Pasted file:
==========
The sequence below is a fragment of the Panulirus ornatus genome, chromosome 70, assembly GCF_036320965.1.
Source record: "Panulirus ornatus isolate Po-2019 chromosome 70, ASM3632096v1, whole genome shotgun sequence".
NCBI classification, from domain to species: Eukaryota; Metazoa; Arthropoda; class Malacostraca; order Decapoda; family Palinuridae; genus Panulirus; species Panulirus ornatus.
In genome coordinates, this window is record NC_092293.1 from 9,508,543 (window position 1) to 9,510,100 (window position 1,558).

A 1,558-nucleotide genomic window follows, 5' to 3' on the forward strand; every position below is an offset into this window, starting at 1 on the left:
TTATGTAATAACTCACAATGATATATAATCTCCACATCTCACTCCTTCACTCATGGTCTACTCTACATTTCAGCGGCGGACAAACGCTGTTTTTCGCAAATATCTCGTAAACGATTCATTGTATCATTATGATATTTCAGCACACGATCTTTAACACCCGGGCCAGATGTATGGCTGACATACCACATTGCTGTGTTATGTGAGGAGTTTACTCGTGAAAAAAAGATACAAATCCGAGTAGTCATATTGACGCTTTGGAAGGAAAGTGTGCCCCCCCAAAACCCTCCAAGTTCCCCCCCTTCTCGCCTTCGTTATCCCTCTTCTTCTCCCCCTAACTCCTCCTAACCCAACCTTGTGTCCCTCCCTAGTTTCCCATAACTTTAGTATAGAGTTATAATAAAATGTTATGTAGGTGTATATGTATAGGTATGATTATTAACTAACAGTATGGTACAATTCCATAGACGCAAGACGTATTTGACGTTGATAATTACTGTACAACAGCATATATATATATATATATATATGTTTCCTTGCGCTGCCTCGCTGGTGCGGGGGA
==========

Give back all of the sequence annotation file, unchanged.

The sequence below is a fragment of the Panulirus ornatus genome, chromosome 70, assembly GCF_036320965.1.
Source record: "Panulirus ornatus isolate Po-2019 chromosome 70, ASM3632096v1, whole genome shotgun sequence".
NCBI classification, from domain to species: Eukaryota; Metazoa; Arthropoda; class Malacostraca; order Decapoda; family Palinuridae; genus Panulirus; species Panulirus ornatus.
In genome coordinates, this window is record NC_092293.1 from 9,508,543 (window position 1) to 9,510,100 (window position 1,558).

A 1,558-nucleotide genomic window follows, 5' to 3' on the forward strand; every position below is an offset into this window, starting at 1 on the left:
TTATGTAATAACTCACAATGATATATAATCTCCACATCTCACTCCTTCACTCATGGTCTACTCTACATTTCAGCGGCGGACAAACGCTGTTTTTCGCAAATATCTCGTAAACGATTCATTGTATCATTATGATATTTCAGCACACGATCTTTAACACCCGGGCCAGATGTATGGCTGACATACCACATTGCTGTGTTATGTGAGGAGTTTACTCGTGAAAAAAAGATACAAATCCGAGTAGTCATATTGACGCTTTGGAAGGAAAGTGTGCCCCCCCAAAACCCTCCAAGTTCCCCCCCTTCTCGCCTTCGTTATCCCTCTTCTTCTCCCCCTAACTCCTCCTAACCCAACCTTGTGTCCCTCCCTAGTTTCCCATAACTTTAGTATAGAGTTATAATAAAATGTTATGTAGGTGTATATGTATAGGTATGATTATTAACTAACAGTATGGTACAATTCCATAGACGCAAGACGTATTTGACGTTGATAATTACTGTACAACAGCATATATATATATATATATATATGTTTCCTTGCGCTGCCTCGCTGGTGCGGGGGA